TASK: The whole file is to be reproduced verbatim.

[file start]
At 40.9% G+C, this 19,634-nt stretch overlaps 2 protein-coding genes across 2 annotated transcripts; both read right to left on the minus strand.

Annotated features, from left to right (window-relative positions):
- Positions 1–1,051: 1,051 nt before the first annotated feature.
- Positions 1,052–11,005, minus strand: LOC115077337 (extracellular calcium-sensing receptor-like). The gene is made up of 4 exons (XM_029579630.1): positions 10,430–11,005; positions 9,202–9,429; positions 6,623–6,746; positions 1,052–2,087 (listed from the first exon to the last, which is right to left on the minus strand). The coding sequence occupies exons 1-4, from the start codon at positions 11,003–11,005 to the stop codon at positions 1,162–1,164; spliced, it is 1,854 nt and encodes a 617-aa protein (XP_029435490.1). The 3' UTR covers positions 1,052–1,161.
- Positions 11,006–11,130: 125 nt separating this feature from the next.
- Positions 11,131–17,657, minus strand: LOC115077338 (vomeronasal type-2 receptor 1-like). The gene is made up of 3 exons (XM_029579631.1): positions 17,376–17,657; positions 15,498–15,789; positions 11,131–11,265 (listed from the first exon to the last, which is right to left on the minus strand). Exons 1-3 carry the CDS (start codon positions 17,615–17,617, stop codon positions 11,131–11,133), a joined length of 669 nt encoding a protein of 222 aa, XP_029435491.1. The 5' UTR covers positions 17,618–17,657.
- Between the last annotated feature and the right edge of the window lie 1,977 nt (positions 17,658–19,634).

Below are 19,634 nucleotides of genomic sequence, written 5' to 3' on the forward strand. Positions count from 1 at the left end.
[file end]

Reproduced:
At 40.9% G+C, this 19,634-nt stretch overlaps 2 protein-coding genes across 2 annotated transcripts; both read right to left on the minus strand.

Annotated features, from left to right (window-relative positions):
- Positions 1–1,051: 1,051 nt before the first annotated feature.
- Positions 1,052–11,005, minus strand: LOC115077337 (extracellular calcium-sensing receptor-like). The gene is made up of 4 exons (XM_029579630.1): positions 10,430–11,005; positions 9,202–9,429; positions 6,623–6,746; positions 1,052–2,087 (listed from the first exon to the last, which is right to left on the minus strand). The coding sequence occupies exons 1-4, from the start codon at positions 11,003–11,005 to the stop codon at positions 1,162–1,164; spliced, it is 1,854 nt and encodes a 617-aa protein (XP_029435490.1). The 3' UTR covers positions 1,052–1,161.
- Positions 11,006–11,130: 125 nt separating this feature from the next.
- Positions 11,131–17,657, minus strand: LOC115077338 (vomeronasal type-2 receptor 1-like). The gene is made up of 3 exons (XM_029579631.1): positions 17,376–17,657; positions 15,498–15,789; positions 11,131–11,265 (listed from the first exon to the last, which is right to left on the minus strand). Exons 1-3 carry the CDS (start codon positions 17,615–17,617, stop codon positions 11,131–11,133), a joined length of 669 nt encoding a protein of 222 aa, XP_029435491.1. The 5' UTR covers positions 17,618–17,657.
- Between the last annotated feature and the right edge of the window lie 1,977 nt (positions 17,658–19,634).

Below are 19,634 nucleotides of genomic sequence, written 5' to 3' on the forward strand. Positions count from 1 at the left end.